Docker Bootcamp – Container Isolation Modes

Todd Trapani Mdjxgabn Xe Unsplash

Welcome back to Docker Bootcamp.  In the previous post, we learned about performance and how to tune our containers.  In this post we’ll look at another way to improve the performance of your containers by using process isolation mode.  By default, windows containers run in hyper-v mode.  When we run our containers in hyper-v mode they actually run inside a specialized hyper-v virtual machine. This increases compatibility of images that we can run and keeps containers segregated from the host and other containers. When we run our containers in process isolation mode they run as a process directly on the host.  Process isolation mode increases performance, but is more strict about the host os version and the images that can run.  You can run containers in both modes at the same time on the same host.


  • pull – Pull an image from a repository
  • run – Create and start a new container
  • stats – Display a live stream of container resource usage statistics

Command Details

You can find a full list of commands and all available flags at


docker pull [options] [registryhost/][username/]name[:tag]

–all-tags -a O Download all tagged images in the named repository



docker run [options] image [command] [args…]

–isolation O Set isolation mode for container

  • hyperv – Runs the container in hyper-v isolation mode (default)
  • process – Runs the container in process isolation mode



docker stats [container]


My local machine is running Windows 10 20H2.  You can find you windows version by right clicking on the start menu and clicking system.  To run these examples, you can find a version of the windows server core image that matches your local machine

Docker Bootcamp 17 Windows Version

    • Run a container in hyper-v isolation mode
      • docker run -it –isolation=hyperv –name sc20h2H powershell.exe
    • Run a container in process isolation mode
      • docker run -it –isolation=process –name sc20h2P powershell.exe
    • View container stats to compare details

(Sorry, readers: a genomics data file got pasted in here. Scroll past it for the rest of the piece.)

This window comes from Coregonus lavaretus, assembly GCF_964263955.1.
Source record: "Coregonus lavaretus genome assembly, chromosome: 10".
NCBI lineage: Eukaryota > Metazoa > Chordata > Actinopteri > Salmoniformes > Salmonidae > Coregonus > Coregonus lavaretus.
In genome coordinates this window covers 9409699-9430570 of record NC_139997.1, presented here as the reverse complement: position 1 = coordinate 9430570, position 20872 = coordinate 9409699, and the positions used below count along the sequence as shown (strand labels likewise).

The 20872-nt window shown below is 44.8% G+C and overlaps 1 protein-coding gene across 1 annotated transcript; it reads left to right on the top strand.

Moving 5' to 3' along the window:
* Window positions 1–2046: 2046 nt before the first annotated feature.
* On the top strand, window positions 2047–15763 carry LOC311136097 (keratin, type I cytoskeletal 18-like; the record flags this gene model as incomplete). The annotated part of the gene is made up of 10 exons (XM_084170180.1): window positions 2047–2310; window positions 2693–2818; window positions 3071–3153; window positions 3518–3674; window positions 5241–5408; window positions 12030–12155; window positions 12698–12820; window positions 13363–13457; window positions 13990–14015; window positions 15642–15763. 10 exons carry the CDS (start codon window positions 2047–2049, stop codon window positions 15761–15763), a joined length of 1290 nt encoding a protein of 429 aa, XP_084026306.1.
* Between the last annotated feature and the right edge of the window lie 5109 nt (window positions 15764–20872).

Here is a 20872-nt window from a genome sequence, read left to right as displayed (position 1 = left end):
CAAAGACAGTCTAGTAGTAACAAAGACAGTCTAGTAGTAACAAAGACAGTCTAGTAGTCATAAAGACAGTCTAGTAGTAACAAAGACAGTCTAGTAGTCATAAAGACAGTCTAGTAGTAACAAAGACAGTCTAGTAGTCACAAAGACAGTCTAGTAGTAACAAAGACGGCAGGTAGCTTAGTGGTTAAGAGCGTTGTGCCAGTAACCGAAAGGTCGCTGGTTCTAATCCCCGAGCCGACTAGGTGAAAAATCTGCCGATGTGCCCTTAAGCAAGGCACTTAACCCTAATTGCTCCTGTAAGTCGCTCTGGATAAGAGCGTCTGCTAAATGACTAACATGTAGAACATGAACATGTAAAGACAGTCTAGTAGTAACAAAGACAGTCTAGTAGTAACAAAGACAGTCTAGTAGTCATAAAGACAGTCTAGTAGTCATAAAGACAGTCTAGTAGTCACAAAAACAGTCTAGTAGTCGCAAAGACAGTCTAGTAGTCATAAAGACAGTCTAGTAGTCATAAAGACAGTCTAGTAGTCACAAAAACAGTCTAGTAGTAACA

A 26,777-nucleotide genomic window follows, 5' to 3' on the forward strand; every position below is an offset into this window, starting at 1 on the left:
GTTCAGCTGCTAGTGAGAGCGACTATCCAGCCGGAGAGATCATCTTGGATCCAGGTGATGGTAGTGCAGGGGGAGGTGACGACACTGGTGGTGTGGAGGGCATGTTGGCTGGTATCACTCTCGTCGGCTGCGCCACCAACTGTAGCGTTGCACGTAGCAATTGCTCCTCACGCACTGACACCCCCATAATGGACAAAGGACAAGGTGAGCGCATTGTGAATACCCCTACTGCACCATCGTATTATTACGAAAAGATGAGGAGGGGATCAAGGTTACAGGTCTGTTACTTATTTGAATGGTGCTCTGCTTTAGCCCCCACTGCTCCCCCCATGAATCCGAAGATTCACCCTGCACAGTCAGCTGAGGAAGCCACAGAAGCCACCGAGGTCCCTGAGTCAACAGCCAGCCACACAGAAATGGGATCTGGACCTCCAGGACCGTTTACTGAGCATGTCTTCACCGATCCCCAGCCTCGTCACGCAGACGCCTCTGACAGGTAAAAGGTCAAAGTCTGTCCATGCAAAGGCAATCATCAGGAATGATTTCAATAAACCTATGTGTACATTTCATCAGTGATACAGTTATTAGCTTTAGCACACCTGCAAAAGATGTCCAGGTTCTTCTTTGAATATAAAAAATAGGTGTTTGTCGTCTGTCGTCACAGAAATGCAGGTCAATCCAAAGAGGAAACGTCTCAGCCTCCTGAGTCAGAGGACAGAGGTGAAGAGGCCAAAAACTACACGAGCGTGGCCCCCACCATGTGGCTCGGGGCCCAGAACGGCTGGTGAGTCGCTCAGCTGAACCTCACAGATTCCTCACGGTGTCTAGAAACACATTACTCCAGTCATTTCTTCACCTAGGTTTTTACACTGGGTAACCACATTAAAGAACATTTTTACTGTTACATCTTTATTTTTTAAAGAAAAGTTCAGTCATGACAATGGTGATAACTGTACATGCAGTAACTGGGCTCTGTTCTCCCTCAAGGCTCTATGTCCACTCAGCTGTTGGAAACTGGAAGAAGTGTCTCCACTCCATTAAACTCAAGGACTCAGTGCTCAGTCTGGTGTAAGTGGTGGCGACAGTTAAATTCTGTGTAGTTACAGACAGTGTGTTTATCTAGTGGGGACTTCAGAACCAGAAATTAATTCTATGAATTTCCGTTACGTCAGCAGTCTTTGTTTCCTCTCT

• docker stats
    • Run a command inside the container
      • ping -n 100

If the version of the container you are trying to run in process isolation mode does not match your host, you will get an error “The container operating system does not match the host operating system”.

Docker Bootcamp 17 Process Isolation Unsupported Version

If the version of the container you are trying to run in either mode is newer than your host, you will get an error “No matching manifest for XXX in the manifest list entries”.

Docker Bootcamp 17 Cannot Pull Later Versions Of Windows

On my local, you can see the difference in the amount of CPU and memory the containers in each configuration.  The process isolation mode container uses less resources since it runs as a process on the host instead of running inside a hyper-v virtual machine.  The process isolation container uses 81% less memory an the hyper-v isolation container!

Docker Bootcamp 17 Server Core Hyperv Vs Process

I tested three other versions of windows containers and found similar memory savings.

Image Memory Usage (Hyper-V) Memory Usage (Process Isolation) Percent Difference
Nanoserver:ltsc2022 246 MB 29 MB 88%
Server:ltsc2022 536 MB 71 MB 86%
Servercore:ltsc2022 400 MB 45 MB 88%

It is important to note that a container running in process isolation mode exposes it’s running process to the host.  When you run the ping command on the process isolation container, you will see PING.EXE listed in the resource manager of the host.  This means containers running in process isolation mode are potentially less secure.

Docker Bootcamp 17 Process Command Visible To Host

Hyper-v containers are more secure as they are isolated from other containers as well as the host.

Real World Usage

I tested the difference between hyper-v isolation and process isolation in a real world example.  The results were even more noticeable in the performance of my machine and my containers.  I created two identical virtual machines (with the exception of the windows version).  They both had 1 logical processor with 4 cores and 32GB of ram assigned.  At the time of the test, only one virtual machine was running on my host.  I used a real Sitecore 10 project that runs several containers at a time.  The results were massively different!

Hyper-V Isolation

Docker Bootcamp 17 Isolation Hyperv A
Docker Bootcamp 17 Isolation Hyperv B

The CPU usage remained at nearly 100% usage.  The vmmem process that manages the memory of the hyper-v virtual machines is off the charts!  27% of the cpu to run the Sitecore CM container.  The overall memory usage was 20.3 GB.  It was so difficult to use my machine.  Let’s not even talk about what happened when I opened Visual Studio or built the solution!

Process Isolation

Docker Bootcamp 17 Isolation Process A

Docker Bootcamp 17 Isolation Process B

The CPU usage spiked as a I navigated the site, but the average usage was much lower and was stable around 30% when the site was idol.  The Sitecore CM container ran at a much more reasonable 8% of the cpu.  The overall memory usage was 9.7 GB.  The machine was much better to use, more responsive, and was able to run Visual Studio with ease.

Final Thoughts

You can dramatically increate the performance of your containers by running in process isolation mode.  Make sure there aren’t any security concerns before doing so and there is an image that matches your host operating system version. If there isn’t an image for the most recent version of windows, you might have to postpone upgrading your host machine (which has its own security risks).

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Eric Sanner, Solutions Architect

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